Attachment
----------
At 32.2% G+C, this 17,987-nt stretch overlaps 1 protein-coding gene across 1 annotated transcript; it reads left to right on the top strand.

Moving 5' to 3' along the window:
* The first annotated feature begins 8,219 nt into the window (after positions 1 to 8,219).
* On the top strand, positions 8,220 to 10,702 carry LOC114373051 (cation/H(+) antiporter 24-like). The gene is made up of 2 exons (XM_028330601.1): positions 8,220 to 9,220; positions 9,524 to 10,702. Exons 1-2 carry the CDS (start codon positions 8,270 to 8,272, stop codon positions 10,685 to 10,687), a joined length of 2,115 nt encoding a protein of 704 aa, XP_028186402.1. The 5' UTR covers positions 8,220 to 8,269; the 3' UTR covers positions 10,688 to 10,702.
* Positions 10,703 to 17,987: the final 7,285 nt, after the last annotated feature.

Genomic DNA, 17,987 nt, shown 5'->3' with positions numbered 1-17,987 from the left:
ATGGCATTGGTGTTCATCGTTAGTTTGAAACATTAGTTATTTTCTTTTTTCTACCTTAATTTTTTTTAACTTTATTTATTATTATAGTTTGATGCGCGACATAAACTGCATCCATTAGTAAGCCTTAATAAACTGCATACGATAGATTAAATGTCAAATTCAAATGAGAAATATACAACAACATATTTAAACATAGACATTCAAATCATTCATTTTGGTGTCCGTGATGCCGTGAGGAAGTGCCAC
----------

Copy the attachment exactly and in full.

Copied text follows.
At 32.2% G+C, this 17,987-nt stretch overlaps 1 protein-coding gene across 1 annotated transcript; it reads left to right on the top strand.

Moving 5' to 3' along the window:
* The first annotated feature begins 8,219 nt into the window (after positions 1 to 8,219).
* On the top strand, positions 8,220 to 10,702 carry LOC114373051 (cation/H(+) antiporter 24-like). The gene is made up of 2 exons (XM_028330601.1): positions 8,220 to 9,220; positions 9,524 to 10,702. Exons 1-2 carry the CDS (start codon positions 8,270 to 8,272, stop codon positions 10,685 to 10,687), a joined length of 2,115 nt encoding a protein of 704 aa, XP_028186402.1. The 5' UTR covers positions 8,220 to 8,269; the 3' UTR covers positions 10,688 to 10,702.
* Positions 10,703 to 17,987: the final 7,285 nt, after the last annotated feature.

Genomic DNA, 17,987 nt, shown 5'->3' with positions numbered 1-17,987 from the left:
ATGGCATTGGTGTTCATCGTTAGTTTGAAACATTAGTTATTTTCTTTTTTCTACCTTAATTTTTTTTAACTTTATTTATTATTATAGTTTGATGCGCGACATAAACTGCATCCATTAGTAAGCCTTAATAAACTGCATACGATAGATTAAATGTCAAATTCAAATGAGAAATATACAACAACATATTTAAACATAGACATTCAAATCATTCATTTTGGTGTCCGTGATGCCGTGAGGAAGTGCCAC